Order. Eight Members are seeking to catch my eye, and I intend to call the Front-Bench speakers in 45 minutes, so five or six minutes each will be about the right length of time.
I congratulate Mr. Heald on securing the debate, which is timely because we are at a tipping point in Afghanistan. The last tipping point was in March 2006, and we had a debate in Westminster Hall about what the position would be. Then there was almost unanimity in support of the Government's actions, which were to move into Helmand province. The then Secretary of State for Defence said that he hoped that that operation would last for three years at the most, without a shot being fired.
In that debate, a comparison was made between the movement in Helmand province and the charge of the Light Brigade. It is significant that we remember what was said then. To paraphrase the words of the poet, there was, "Bush to the right of them, Blair to the left of them, who Holler'd and thunder'd. Theirs not to reason why, Theirs but to do and die. Someone had blunder'd. Into the mouth of Helmand, Rode the five thousand. "
At that time, things were peaceful in Helmand and throughout Afghanistan, and only seven of our soldiers had died—five in accidents and two as the result of military action. I pay tribute, as everyone does, to their valour and professionalism. They do a magnificent job there. Now, the number of soldiers who have died is 121—three more than the number killed in the charge of the Light Brigade, but the operation has, in common with that charge, the futility and stupidity of those who gave the orders at the time. Clear warnings were given that going into Helmand would stir up a hornets' nest, and we are now seeing the truth of that. We are in a far more dangerous position than any that we have experienced in the seven years that we have been in Afghanistan.
Is it sensible to send in more troops? Our ambassador, Sir Sherard Cowper-Coles, has made it clear that what we are doing—sending in more troops—will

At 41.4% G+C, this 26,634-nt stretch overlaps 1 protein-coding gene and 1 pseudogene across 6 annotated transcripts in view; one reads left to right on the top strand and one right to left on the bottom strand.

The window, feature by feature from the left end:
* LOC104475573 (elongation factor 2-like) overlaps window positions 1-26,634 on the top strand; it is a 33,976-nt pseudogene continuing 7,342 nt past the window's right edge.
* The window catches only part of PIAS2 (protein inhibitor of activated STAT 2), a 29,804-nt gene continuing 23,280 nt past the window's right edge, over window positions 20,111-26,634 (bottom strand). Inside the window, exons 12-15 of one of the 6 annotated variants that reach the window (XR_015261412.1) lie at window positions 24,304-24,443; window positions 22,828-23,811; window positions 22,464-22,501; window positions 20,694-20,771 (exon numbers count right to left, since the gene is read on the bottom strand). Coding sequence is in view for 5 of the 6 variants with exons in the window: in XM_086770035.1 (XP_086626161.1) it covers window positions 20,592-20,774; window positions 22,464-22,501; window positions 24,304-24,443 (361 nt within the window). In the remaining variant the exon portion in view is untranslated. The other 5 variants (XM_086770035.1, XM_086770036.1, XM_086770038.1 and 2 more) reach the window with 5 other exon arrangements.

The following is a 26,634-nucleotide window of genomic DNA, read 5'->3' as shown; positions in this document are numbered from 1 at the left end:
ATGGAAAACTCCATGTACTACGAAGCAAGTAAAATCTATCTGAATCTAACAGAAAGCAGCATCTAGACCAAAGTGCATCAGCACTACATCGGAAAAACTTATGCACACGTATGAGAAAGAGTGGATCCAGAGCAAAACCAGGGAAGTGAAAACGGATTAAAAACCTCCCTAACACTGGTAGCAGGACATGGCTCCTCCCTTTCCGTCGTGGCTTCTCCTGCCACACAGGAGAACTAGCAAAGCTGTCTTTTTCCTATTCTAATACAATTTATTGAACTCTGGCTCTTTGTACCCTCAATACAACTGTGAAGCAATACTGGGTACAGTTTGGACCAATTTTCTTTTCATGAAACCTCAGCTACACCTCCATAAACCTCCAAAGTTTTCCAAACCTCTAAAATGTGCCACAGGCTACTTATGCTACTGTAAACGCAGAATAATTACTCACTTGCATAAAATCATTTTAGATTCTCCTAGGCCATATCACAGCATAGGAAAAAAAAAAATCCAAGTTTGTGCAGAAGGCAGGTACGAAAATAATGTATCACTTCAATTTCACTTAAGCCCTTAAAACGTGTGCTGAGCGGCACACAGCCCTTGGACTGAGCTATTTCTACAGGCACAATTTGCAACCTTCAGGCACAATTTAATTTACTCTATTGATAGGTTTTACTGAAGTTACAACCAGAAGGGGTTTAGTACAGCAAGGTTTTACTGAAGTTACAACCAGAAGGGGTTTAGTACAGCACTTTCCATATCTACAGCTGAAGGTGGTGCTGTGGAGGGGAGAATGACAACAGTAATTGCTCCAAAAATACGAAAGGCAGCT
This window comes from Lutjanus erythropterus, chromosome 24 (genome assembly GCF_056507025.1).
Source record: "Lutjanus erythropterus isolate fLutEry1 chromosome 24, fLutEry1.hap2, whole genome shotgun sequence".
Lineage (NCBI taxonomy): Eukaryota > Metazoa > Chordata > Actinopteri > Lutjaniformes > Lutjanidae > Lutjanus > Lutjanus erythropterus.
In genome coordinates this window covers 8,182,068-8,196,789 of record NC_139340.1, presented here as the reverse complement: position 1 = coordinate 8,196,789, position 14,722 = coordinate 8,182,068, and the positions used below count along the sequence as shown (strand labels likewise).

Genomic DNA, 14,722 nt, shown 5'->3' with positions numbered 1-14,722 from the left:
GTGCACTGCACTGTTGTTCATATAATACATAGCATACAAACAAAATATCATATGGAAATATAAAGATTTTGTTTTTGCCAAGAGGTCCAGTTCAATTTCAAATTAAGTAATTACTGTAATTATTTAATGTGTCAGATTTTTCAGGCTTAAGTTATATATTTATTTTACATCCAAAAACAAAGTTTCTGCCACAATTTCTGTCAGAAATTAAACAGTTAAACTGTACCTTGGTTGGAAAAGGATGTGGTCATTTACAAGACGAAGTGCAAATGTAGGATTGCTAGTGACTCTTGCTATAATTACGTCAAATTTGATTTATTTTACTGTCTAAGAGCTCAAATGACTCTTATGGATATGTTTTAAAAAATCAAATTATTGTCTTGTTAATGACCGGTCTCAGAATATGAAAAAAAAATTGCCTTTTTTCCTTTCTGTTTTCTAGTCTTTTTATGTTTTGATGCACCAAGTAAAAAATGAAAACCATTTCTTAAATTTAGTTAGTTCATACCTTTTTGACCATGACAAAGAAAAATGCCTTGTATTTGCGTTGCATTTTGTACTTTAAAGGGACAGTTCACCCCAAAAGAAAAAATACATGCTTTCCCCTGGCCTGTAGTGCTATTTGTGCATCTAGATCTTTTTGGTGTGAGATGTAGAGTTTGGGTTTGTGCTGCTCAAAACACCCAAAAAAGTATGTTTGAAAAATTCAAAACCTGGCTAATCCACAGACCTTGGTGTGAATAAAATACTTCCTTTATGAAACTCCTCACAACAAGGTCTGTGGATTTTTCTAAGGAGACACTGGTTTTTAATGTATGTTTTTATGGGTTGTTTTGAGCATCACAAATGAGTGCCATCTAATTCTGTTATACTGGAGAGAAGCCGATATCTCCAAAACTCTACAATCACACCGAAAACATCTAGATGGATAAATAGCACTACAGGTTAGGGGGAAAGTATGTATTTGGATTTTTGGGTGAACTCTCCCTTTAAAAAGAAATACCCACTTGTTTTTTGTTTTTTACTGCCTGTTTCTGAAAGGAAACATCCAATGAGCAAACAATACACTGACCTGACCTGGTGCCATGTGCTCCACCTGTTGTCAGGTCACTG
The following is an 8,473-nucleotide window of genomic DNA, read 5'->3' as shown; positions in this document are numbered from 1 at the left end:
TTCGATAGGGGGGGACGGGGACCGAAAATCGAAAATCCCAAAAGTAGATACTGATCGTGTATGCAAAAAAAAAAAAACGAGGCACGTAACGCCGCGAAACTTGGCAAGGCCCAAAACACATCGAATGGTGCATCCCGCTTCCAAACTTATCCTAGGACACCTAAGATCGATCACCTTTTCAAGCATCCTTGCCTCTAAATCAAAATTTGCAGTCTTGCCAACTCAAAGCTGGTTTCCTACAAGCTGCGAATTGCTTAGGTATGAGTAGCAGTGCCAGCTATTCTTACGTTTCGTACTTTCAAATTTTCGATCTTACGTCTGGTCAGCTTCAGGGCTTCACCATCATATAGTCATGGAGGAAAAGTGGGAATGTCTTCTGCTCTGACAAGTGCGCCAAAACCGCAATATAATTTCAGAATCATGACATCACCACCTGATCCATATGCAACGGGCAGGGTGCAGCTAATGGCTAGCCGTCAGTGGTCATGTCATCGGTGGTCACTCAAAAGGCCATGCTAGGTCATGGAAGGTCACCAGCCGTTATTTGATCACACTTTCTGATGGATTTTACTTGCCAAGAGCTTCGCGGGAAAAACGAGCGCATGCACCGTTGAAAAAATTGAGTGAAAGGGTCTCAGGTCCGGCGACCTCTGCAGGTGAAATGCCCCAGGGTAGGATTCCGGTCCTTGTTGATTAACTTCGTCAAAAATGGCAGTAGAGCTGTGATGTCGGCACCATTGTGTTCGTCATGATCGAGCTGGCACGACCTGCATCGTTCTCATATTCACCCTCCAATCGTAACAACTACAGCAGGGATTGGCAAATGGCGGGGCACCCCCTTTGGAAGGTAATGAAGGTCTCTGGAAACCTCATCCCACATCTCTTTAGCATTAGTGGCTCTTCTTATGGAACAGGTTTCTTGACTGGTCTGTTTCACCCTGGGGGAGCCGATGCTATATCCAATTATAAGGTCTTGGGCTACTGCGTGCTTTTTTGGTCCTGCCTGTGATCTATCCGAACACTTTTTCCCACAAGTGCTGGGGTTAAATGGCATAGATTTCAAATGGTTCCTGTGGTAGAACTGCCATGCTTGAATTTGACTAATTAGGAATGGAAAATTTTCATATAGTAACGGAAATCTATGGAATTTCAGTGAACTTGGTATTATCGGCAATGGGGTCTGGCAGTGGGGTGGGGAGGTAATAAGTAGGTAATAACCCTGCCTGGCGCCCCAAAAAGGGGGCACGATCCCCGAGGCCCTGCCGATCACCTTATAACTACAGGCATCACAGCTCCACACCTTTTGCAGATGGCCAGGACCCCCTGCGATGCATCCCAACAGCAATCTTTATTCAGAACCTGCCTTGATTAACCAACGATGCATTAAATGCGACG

"identify us even more clearly as an occupying force and multiply the number of targets".
That is precisely the role that they will have. He went on:
"The current situation is bad. The security situation is getting worse. So is corruption and the Government has lost all trust".
The Government are rotting from the head down. The only reason why Karzai remains in power is because of the presence of NATO troops.
It is foolish to believe that the number of NATO troops from our fellow European countries will increase. I have spoken to Hungarian Ministers and a member of the Western European Union's defence committee, and I have been in many debates with French, German and other members. They clearly see no future in sending their young men to die in Afghanistan. I asked the chairman of the committee on defence in the Hungarian Parliament—the Hungarians were talking at one time of replacing the Dutch in Afghanistan—whether his people were prepared to accept the casualties on the scale that we have suffered here, in the Netherlands and in Canada. He said emphatically that his people were not prepared to accept that.
Can we look and find any hope? I do not believe that there is any chance that we can do what has been suggested and is still being suggested, which is putting in troops and having a surge that would be successful. That idea demonstrates misunderstanding of the success of the surge in Iraq, which was mainly due to the skills of General Petraeus and the fact that there were talks between the two groups. The talks, not military might were, responsible for bringing peace. Military might will not solve the problem in Afghanistan; it never has.